Why Police Body Cams Will Not Solve Problem.

Williams C., Lauren. “Why Cameras Alone Won’t Solve Our Police Abuse Problem.” Thinkprogress.org. ThinkProgress, 19 Aug. 2014. Web. 11 Aug. 2015.


Lauren C. Williams’s article “Why Cameras Alone Won’t Solve Our Police Abuse Problem” discusses the possibility that videos from police cameras can be subjected to abuse if not carefully mitigated during police reform just like other law enforcement tools. This idea comes from the statements of Hanni Fakuory, an attorney with the Electronic Frontier Foundation in San Francisco. Fakuory also states that the “use of video footage of police misconduct doesn’t always yield justice.”

Within the article Fakuory provides two reasons behind her claim of police body cameras subjecting abuse. Her first reason states that Justice is not guaranteed. She begins stating that “witnesses’ and police video recordings, even those that may be damming, have not consistently led to convictions in the past of police accused of violating citizens’ rights.” She then offers a couple of examples, one pertaining to a Chicago police officer who was not charged despite video footage showing him standing over a victim’s body fatally shooting the unarmed man on in 2013. Another example she offers is an incident that happened earlier this year. Police officers caught on tape beating a schizophrenic homeless man to death were acquitted by a jury. As videos go viral of police abuse, little legal action has been sparked. As Fakuory’s final example, she brings up the Eric Garner case stating that no charges have been brought against the officers involved in his death even after the medical examiner ruled the killing a homicide. Instead, the officer who fired the deadly shot was found guilty of involuntary manslaughter instead of murder.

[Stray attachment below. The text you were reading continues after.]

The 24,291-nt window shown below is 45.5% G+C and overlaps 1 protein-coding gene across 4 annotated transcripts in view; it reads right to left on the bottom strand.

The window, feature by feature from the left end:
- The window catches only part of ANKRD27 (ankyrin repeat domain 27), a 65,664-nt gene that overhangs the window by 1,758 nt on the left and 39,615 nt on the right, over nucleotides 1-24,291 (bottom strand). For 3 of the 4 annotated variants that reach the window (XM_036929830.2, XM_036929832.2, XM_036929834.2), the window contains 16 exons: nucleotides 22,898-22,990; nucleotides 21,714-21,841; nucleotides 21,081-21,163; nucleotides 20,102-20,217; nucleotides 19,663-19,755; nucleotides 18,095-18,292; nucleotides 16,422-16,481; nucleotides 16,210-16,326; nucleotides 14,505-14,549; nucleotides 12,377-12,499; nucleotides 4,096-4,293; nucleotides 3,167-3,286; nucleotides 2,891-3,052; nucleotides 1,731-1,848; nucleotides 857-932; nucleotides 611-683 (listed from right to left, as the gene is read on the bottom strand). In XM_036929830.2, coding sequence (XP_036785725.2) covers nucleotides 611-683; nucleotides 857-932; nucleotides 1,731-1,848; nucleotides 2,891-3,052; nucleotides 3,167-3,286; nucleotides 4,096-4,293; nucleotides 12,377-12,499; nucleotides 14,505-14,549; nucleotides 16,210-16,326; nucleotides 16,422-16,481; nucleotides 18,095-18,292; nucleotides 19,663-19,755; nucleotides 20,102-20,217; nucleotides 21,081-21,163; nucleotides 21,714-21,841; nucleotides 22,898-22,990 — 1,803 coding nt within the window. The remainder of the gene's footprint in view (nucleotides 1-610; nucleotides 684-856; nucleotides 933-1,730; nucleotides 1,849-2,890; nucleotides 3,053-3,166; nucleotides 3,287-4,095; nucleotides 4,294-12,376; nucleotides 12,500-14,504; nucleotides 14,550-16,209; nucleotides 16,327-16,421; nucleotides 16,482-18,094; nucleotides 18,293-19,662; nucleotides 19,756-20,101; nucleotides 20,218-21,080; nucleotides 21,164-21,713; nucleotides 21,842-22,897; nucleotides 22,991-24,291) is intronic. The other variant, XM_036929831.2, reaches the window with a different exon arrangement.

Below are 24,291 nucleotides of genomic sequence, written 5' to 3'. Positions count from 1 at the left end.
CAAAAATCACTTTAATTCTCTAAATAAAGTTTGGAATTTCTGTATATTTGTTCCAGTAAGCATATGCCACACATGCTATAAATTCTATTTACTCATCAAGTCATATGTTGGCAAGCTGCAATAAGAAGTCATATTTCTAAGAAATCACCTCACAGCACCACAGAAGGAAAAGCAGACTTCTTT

As some police departments have adopted body cameras, Fakuory suggest that others have rejected the technology after learning that Los Angeles police officers were caught disabling voice recording equipment on about 50 squad cars, most of which were used to patrol low-income communities densely populated with people of color. And in cases where cameras are used, departments frequently deny request for footage or tamper footage before its release.